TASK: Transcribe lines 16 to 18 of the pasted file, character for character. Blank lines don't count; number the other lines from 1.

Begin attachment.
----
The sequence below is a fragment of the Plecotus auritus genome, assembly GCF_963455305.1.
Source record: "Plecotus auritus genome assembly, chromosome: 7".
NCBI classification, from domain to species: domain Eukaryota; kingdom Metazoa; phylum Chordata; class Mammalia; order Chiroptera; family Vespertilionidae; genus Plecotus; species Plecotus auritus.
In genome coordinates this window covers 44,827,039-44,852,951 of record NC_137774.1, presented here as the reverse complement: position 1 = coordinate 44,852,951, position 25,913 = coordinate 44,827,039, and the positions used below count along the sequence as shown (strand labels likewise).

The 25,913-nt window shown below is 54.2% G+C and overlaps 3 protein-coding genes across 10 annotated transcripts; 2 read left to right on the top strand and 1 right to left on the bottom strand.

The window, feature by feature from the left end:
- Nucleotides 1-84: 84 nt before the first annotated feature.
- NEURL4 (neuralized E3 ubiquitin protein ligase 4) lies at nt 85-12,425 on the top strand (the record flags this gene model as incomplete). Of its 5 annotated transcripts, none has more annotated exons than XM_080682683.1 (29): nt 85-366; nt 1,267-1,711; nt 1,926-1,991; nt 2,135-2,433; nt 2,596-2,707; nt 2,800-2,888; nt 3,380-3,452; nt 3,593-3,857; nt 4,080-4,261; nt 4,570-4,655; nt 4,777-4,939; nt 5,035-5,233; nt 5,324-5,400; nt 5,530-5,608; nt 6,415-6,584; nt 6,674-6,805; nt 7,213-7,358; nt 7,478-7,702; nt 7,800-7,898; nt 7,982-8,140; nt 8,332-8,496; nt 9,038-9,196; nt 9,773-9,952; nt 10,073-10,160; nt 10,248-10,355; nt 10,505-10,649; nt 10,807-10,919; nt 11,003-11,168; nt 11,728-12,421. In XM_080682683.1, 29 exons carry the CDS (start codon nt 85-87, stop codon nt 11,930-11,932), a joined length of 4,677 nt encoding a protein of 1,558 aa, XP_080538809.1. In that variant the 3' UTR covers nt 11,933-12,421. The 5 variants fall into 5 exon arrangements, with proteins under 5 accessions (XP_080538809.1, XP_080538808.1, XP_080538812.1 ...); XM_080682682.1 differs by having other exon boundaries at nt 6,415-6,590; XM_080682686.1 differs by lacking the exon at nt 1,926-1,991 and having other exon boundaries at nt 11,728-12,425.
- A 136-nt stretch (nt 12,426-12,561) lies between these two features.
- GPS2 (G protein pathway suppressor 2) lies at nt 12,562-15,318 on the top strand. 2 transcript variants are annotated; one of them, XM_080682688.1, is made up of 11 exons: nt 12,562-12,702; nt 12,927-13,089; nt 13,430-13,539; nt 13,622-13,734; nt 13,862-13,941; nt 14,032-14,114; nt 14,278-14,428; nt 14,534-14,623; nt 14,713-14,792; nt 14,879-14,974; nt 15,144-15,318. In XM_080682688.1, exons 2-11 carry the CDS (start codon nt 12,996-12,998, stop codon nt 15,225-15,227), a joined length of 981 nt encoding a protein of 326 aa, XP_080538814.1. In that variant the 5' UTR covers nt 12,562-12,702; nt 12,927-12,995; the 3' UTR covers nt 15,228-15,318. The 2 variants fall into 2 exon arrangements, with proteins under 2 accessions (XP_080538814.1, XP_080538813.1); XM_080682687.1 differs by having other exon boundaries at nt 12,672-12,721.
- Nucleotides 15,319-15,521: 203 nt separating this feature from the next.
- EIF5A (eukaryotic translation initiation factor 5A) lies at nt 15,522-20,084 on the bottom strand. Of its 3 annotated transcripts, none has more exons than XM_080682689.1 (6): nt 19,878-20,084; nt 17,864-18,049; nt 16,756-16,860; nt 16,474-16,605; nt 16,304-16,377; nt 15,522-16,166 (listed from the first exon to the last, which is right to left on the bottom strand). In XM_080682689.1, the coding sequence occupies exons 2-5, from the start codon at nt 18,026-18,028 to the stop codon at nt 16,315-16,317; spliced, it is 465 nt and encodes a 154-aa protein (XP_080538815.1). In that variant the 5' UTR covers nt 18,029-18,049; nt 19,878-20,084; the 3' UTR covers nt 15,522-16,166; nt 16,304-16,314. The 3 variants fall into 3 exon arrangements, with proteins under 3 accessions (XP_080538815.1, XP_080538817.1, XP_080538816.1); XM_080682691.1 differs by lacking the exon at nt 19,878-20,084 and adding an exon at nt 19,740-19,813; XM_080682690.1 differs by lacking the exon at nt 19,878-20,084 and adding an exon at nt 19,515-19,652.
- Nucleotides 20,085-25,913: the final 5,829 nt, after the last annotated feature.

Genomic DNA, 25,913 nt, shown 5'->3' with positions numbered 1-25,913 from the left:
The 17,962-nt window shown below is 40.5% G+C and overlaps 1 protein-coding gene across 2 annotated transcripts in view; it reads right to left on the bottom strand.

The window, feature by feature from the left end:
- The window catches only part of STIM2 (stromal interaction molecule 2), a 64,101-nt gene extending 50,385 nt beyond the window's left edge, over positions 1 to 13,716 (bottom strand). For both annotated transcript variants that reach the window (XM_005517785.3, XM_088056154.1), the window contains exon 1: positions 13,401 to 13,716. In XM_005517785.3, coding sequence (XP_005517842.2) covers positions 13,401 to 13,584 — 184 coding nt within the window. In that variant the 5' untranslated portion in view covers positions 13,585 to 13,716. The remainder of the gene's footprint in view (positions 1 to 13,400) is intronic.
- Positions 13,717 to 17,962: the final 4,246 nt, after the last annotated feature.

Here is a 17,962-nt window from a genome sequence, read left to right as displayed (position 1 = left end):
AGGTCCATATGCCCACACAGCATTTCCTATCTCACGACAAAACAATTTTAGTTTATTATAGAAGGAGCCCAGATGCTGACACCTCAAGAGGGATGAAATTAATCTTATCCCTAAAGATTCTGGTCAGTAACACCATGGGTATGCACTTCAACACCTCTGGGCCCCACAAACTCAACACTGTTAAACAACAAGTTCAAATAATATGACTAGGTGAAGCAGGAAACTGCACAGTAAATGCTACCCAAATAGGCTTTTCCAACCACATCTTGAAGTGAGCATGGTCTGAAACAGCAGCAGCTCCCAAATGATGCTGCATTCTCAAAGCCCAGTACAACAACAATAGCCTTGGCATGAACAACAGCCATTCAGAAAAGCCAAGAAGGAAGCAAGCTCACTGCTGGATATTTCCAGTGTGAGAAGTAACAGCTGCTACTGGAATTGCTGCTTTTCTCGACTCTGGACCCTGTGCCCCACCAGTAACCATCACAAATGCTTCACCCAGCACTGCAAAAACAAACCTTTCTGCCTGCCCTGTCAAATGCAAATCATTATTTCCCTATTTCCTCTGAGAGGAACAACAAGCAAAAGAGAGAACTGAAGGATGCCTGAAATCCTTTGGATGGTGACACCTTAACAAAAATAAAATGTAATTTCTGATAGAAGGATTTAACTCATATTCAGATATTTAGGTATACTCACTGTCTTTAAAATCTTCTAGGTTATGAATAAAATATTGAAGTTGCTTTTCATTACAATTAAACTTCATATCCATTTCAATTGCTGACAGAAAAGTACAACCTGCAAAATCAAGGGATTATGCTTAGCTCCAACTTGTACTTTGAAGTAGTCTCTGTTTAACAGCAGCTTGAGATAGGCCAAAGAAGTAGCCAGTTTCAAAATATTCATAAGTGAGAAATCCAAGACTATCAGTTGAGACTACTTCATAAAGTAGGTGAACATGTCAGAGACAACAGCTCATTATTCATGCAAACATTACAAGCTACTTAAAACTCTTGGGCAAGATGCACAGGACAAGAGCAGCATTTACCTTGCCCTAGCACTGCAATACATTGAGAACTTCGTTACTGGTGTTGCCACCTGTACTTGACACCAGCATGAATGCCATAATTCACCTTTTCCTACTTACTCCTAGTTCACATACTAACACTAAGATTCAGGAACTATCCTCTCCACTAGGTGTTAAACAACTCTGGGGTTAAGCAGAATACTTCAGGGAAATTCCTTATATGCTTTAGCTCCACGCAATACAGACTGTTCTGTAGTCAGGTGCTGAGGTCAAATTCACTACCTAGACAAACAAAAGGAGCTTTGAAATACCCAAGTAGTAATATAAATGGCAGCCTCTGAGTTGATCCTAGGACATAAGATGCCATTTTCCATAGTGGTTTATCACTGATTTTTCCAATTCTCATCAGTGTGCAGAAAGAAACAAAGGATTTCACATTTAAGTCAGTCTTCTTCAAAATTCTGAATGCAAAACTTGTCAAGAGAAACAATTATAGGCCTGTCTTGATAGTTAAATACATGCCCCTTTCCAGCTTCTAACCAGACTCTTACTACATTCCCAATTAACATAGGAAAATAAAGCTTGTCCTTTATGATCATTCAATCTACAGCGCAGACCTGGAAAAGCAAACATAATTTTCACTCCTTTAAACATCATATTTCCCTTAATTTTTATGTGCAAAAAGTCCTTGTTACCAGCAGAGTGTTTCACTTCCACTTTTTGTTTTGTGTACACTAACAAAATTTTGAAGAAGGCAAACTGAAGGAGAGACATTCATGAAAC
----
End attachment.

The window, feature by feature from the left end:
- The window catches only part of STIM2 (stromal interaction molecule 2), a 64,101-nt gene extending 50,385 nt beyond the window's left edge, over positions 1 to 13,716 (bottom strand). For both annotated transcript variants that reach the window (XM_005517785.3, XM_088056154.1), the window contains exon 1: positions 13,401 to 13,716. In XM_005517785.3, coding sequence (XP_005517842.2) covers positions 13,401 to 13,584 — 184 coding nt within the window. In that variant the 5' untranslated portion in view covers positions 13,585 to 13,716. The remainder of the gene's footprint in view (positions 1 to 13,400) is intronic.
- Positions 13,717 to 17,962: the final 4,246 nt, after the last annotated feature.